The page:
Myanmar is stepping up efforts to protect its elephants with a new conservation project following a dramatic rise in poaching in recent years, officials said Thursday.
The Ministry of Natural Resources and Environmental Conservation (MONREC) has finalized an elephant conservation plan — the first such scheme for Myanmar, which has the world’s second largest Asian elephant population after India.
“The Myanmar Elephant Conservation Action Plan is very important to support the long-term survival of Myanmar’s elephants,” said Environment Minister Ohn Win said in a statement.
The plan includes legislation against killing elephants and a proposal to establish a registry of wild and domesticated elephants. It outlines ten-year priorities to safeguard the animals, including enlisting public help in controlling poaching and the trade in elephants and their parts.
According to government statistics, 133 elephants have been lost in Myanmar over the last seven years, including 61 to poachers. Last year saw the loss of 25 elephants.
“The urgency now for elephant conservation action is due to increasing killing for the illegal trade in ivory and parts,” Ohn Win said.
Around 2,000 wild Asian elephants and 6,000 used in the timber industry are under increased threat from poaching for ivory, elephant skin and other parts, as well as the capture of elephants for the live trade, the U.S-based Wildlife Conservation Society (WCS) said.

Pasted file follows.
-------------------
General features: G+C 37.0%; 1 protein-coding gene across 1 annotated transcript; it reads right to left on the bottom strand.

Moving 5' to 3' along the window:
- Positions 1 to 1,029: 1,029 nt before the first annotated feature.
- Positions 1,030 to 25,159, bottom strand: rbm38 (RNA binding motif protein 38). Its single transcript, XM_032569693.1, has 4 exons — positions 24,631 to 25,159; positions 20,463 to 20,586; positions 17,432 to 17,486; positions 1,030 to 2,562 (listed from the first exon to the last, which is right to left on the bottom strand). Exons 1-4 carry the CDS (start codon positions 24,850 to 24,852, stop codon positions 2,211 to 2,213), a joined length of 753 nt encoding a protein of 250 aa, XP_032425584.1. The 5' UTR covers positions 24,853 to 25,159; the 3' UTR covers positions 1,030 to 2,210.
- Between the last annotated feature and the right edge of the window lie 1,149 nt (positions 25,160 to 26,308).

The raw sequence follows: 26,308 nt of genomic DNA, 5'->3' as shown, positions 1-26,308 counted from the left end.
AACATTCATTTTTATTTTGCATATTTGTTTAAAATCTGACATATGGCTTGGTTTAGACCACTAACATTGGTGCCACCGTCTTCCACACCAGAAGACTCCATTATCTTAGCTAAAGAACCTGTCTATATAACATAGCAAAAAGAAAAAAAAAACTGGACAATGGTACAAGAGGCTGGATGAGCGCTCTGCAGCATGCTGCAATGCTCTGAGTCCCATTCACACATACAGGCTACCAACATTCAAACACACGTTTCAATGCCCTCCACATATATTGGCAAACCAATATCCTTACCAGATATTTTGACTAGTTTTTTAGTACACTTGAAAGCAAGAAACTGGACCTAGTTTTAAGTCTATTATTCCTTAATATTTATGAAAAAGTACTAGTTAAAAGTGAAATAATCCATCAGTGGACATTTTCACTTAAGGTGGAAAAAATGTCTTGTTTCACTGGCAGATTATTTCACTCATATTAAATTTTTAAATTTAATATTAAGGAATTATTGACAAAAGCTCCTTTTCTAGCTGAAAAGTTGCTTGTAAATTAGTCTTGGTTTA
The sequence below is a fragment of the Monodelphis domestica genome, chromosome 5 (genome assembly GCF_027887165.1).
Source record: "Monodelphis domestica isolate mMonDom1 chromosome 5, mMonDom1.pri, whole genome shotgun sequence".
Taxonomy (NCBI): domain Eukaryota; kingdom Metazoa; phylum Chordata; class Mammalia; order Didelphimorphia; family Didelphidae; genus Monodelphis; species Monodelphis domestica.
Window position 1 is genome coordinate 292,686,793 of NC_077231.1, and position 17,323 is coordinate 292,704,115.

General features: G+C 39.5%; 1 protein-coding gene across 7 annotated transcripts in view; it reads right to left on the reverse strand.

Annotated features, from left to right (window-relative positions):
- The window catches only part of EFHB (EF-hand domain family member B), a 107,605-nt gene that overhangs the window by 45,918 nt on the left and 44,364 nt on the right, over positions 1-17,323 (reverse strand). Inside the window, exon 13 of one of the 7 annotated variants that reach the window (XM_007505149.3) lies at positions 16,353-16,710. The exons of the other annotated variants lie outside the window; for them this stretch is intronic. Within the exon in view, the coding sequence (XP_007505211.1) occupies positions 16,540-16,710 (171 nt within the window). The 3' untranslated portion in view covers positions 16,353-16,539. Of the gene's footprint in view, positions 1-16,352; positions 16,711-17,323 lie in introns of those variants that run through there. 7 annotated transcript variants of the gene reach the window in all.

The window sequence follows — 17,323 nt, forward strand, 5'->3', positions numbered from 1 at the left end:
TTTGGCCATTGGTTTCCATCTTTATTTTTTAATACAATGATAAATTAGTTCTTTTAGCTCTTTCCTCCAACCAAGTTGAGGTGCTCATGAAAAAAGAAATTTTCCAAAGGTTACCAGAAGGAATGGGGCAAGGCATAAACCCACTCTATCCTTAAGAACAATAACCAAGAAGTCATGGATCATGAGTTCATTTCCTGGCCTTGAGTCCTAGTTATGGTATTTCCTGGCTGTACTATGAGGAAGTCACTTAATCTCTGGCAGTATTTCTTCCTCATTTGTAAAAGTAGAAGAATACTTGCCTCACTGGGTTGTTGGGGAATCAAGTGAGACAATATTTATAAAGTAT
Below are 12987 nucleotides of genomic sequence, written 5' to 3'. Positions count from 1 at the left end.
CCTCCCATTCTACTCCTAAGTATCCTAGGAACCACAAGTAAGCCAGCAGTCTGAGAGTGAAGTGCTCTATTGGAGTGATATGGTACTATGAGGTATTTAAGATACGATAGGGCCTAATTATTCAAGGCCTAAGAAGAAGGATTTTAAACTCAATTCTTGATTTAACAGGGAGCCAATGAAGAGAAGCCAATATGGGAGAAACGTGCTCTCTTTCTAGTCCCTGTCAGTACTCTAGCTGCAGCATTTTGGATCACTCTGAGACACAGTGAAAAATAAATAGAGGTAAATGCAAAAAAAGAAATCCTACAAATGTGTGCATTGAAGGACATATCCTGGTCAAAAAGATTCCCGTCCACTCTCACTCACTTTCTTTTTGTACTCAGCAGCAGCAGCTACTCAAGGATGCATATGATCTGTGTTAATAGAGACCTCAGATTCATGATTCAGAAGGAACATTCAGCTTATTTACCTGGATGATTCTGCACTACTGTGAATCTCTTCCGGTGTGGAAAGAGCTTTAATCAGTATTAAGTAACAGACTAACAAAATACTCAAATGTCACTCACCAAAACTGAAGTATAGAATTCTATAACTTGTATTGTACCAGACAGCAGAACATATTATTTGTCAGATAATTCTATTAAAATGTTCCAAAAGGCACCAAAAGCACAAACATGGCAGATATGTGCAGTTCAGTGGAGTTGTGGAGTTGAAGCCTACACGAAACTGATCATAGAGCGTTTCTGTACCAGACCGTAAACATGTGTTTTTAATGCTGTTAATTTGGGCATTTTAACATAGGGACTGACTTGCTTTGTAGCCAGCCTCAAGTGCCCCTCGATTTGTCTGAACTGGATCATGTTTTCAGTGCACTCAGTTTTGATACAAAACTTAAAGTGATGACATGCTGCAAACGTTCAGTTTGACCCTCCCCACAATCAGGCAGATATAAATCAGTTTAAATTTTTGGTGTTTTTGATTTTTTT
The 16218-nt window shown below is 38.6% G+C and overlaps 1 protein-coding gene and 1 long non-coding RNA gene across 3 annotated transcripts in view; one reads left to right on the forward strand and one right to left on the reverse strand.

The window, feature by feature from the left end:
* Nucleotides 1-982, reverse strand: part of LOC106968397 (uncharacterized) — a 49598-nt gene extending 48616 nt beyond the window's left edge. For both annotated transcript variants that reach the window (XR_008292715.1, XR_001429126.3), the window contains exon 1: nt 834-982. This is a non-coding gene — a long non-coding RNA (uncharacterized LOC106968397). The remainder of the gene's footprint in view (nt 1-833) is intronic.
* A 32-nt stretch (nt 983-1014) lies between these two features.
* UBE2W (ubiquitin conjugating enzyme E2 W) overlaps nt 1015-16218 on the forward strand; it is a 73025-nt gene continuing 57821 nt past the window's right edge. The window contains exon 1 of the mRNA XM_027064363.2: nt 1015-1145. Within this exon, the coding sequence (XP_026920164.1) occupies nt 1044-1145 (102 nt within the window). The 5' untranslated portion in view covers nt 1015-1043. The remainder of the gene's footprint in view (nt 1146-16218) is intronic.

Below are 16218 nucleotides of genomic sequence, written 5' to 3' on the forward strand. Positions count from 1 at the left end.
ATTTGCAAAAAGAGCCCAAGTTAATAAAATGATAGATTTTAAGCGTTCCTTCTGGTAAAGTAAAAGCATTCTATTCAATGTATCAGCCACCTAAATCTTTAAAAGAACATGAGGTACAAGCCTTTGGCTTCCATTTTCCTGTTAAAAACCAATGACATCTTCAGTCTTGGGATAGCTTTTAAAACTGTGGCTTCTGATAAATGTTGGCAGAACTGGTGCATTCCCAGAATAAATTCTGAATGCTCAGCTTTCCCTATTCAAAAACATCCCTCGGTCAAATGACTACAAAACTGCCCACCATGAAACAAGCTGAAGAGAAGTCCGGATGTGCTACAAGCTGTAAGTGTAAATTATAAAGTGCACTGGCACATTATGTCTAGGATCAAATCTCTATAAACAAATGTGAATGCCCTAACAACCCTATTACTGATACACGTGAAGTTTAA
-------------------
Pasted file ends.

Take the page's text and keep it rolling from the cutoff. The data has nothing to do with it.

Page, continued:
Simon Hedges, elephant coordinator with WCS, said the plan — developed in collaboration with eight government departments and international conservation agencies — is a significant achievement towards securing the future of Asian elephants in Myanmar.
“Habitat loss, poaching and human-elephant conflict are pressing threats to elephant conservation in Myanmar,” he said in a statement.
British non-profit EleAid group says poaching for ivory, meat and other parts is on a small scale in Myanmar. “However, poaching to capture elephant calves is known to be commonplace,” according to the organization’s website.
“The mother and often other members of the herd will fight to protect the calf and the hunters frequently resort to killing them. The calves are then smuggled in to Thailand for work in the tourist industry.”